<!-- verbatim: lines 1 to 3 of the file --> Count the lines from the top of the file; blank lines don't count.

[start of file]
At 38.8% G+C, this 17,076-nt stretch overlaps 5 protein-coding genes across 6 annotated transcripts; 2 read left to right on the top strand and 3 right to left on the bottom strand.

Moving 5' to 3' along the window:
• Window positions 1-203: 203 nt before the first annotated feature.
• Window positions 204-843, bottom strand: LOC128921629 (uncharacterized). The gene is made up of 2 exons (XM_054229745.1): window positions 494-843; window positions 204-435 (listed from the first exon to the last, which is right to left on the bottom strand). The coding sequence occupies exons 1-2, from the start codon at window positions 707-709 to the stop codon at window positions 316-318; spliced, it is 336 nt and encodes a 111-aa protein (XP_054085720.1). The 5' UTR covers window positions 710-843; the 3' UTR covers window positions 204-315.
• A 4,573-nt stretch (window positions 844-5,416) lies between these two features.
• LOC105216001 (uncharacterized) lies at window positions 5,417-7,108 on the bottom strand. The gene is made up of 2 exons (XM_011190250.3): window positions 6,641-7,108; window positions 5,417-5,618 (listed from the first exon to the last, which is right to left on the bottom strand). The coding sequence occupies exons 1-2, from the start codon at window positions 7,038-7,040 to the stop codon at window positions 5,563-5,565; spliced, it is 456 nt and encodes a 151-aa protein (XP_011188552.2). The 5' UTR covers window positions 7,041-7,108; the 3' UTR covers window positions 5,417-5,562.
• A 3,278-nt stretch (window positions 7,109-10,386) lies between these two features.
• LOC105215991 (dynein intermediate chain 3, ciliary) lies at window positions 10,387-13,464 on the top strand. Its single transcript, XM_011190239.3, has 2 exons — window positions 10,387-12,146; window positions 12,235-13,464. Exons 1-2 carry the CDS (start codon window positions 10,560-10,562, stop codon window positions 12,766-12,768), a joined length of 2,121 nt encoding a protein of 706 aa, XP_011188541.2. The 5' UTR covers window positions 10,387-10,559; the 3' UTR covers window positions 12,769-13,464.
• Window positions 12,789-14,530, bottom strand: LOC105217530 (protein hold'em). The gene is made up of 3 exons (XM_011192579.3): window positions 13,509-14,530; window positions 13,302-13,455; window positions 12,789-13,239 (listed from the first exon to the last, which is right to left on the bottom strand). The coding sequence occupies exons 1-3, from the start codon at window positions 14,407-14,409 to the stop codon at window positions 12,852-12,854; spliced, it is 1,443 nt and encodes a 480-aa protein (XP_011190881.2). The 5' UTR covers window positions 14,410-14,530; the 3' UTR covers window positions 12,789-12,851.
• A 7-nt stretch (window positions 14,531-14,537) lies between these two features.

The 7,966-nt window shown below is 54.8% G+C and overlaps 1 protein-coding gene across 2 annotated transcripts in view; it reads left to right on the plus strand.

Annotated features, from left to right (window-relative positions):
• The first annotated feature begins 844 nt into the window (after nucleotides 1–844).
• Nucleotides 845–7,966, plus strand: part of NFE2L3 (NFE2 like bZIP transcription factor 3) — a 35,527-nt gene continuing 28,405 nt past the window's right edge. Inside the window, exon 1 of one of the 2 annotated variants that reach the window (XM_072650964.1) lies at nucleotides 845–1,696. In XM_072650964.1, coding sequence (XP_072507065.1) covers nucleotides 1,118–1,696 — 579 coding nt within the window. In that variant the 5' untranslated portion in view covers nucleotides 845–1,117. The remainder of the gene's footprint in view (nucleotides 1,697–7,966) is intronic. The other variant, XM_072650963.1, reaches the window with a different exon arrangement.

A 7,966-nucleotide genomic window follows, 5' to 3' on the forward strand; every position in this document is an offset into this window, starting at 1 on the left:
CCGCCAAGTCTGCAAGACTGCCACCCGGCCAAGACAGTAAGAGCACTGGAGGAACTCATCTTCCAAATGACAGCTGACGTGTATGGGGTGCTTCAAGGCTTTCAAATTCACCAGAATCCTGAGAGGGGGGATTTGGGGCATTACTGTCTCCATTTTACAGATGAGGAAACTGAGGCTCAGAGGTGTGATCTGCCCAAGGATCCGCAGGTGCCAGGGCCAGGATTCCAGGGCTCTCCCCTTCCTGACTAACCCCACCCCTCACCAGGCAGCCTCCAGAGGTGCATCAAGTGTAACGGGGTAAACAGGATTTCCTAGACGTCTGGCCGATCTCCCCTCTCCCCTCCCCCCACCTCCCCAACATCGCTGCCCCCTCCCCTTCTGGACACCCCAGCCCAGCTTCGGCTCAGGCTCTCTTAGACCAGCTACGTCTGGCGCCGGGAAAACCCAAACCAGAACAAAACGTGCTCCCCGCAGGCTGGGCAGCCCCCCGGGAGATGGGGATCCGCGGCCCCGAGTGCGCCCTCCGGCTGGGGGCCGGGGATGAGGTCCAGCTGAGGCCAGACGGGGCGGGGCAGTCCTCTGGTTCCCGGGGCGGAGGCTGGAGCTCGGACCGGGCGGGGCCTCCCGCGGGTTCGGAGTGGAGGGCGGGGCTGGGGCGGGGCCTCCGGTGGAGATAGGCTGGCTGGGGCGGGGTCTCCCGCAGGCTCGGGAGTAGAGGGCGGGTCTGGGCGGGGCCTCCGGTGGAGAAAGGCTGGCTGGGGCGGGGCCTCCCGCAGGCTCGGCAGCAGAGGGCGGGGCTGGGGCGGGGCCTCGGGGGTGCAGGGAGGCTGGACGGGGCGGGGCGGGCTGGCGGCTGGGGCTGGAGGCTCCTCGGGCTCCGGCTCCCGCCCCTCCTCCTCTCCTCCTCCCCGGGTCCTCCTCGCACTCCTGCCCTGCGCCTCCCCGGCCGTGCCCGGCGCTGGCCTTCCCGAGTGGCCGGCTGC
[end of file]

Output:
At 38.8% G+C, this 17,076-nt stretch overlaps 5 protein-coding genes across 6 annotated transcripts; 2 read left to right on the top strand and 3 right to left on the bottom strand.

Moving 5' to 3' along the window:
• Window positions 1-203: 203 nt before the first annotated feature.